This was enough to show express or implied actual authority, and there was also a likelihood of success on the ratification pathway to agency, which I predict Eric Goldman will not like at all. Of the over 10,000 recorded calls in the 60-day period preceding the filing of the lawsuit, at least 87 calls were marked in CBC’s call logs under the disposition, “Cancellation—[Craigslist] Post.” Brown also testified that in 2015 he read a complaint about a fraudulent advertisement that traced back to Craigslist, “asked for more information on the matter, did not receive the information, but simply stopped investigating. He also admitted that in July 2016, the BBB informed him that CBC had a pattern of complaints regarding fraudulent Craigslist advertisements. CBC had the ability to trace any particular BBB complaint to the responsible affiliate, but didn’t do that or take any other remedial action. Brown tried to claim that CBC’s customer service center was never directed to advise Brown about complaints in specific or in general. At the hearing, Brown “seemed to change course, saying that some types of complaints were to be ‘escalated’ to him, but he was vague on what these were.” The court found a reasonable likelihood that the FTC would show that “CBC hid its head in the sand and deliberately avoided knowledge of complaints so that it could keep raking in the benefits of Lloyd’s and Pierce’s activities.”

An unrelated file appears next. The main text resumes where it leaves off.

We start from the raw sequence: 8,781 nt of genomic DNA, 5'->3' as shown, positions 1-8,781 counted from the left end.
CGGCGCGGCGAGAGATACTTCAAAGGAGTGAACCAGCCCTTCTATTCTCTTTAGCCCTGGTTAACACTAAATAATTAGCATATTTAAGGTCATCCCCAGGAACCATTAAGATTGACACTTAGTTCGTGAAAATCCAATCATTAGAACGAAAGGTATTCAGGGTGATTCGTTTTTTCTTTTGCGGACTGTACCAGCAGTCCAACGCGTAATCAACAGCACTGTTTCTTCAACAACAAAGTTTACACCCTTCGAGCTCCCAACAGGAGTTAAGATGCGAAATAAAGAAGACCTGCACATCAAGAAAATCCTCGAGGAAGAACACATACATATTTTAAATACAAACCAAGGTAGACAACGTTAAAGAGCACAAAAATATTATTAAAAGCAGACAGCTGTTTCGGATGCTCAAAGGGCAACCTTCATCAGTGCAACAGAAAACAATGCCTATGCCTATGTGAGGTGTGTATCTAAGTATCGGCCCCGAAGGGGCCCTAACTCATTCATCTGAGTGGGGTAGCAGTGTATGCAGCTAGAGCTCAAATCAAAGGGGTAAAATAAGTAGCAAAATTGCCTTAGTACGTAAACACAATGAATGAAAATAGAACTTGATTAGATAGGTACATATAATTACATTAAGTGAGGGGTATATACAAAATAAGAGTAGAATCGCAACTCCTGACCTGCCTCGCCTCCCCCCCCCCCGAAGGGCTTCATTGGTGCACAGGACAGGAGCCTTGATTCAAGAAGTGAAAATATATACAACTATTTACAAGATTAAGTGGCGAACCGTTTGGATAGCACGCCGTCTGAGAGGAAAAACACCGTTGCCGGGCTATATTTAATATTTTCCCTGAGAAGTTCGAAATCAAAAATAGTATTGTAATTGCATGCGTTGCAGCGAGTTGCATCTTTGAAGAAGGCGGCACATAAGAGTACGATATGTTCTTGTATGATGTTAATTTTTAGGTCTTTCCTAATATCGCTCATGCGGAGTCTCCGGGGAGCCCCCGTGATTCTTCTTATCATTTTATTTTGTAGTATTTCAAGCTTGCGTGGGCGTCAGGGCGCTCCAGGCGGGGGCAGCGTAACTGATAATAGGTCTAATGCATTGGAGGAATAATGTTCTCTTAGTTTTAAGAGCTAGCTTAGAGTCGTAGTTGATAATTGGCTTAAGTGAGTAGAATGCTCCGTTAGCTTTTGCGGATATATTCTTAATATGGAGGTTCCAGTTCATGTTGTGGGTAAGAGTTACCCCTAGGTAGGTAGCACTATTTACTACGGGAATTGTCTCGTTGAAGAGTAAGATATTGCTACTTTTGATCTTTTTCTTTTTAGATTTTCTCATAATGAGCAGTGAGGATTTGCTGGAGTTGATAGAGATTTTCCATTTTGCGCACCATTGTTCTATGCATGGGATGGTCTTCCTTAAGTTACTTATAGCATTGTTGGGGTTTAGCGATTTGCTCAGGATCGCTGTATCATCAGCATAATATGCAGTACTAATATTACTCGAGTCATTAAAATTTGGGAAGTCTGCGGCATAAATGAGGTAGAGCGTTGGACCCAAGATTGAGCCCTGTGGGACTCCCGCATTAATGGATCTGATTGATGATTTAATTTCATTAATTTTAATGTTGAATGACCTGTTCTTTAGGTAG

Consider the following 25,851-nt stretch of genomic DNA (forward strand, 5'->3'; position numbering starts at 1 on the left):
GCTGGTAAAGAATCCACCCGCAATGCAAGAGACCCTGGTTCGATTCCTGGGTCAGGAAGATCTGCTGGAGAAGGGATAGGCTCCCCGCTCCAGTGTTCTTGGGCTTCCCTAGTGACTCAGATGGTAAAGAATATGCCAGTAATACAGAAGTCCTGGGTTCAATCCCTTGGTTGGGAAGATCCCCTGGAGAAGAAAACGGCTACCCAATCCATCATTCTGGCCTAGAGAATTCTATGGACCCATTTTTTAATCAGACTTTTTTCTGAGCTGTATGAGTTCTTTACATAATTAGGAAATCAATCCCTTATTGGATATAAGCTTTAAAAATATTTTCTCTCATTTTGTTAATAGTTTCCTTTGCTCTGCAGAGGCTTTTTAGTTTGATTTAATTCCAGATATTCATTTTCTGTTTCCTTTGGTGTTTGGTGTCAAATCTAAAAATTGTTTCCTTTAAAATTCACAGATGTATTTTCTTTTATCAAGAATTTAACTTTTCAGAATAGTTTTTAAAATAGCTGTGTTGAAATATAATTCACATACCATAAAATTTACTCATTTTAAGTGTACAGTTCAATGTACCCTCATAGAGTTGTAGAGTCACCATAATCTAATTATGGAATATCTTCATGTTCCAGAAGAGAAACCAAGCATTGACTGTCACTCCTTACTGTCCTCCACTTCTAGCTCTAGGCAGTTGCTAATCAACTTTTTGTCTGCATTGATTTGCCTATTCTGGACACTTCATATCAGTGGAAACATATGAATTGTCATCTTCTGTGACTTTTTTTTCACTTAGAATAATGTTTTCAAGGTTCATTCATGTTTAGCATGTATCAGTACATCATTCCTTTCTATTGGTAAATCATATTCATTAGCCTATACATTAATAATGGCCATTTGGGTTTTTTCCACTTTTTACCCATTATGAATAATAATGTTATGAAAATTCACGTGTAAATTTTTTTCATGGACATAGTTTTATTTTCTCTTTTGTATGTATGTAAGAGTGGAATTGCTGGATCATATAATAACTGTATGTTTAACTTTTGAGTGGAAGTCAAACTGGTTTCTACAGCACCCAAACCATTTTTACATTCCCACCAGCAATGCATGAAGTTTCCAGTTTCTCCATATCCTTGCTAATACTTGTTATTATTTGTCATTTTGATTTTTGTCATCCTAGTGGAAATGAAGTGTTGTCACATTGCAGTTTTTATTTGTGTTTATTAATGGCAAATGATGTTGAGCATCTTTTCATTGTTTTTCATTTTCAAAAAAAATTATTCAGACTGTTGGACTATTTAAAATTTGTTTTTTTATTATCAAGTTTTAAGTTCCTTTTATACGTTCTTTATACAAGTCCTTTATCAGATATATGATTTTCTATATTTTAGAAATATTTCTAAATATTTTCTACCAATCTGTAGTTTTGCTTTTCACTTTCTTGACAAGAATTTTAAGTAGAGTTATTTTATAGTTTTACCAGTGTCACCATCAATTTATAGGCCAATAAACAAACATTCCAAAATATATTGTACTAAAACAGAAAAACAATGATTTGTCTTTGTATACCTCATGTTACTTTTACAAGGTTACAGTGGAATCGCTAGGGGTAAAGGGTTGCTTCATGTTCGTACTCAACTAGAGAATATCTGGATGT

Brown was also individually liable given his direct participation/control and actual/constructive knowledge, which can be shown by “reckless indifference to the truth or falsity of such misrepresentations, or an awareness of a high probability of fraud along with an intentional avoidance of the truth.” Brown had the ability to control Pierce and Lloyd’s marketing activities; CBC’s tracking system monitored sales and refunds per affiliate and it had the power to deactivate an affiliate at any point in time. Although Pierce and Lloyd had their own custom landing page, CBC had authority to modify it; Brown also had the ability to control the volume of traffic generated by Pierce and Lloyd to CBC’s websites and the content of Lloyd’s ads.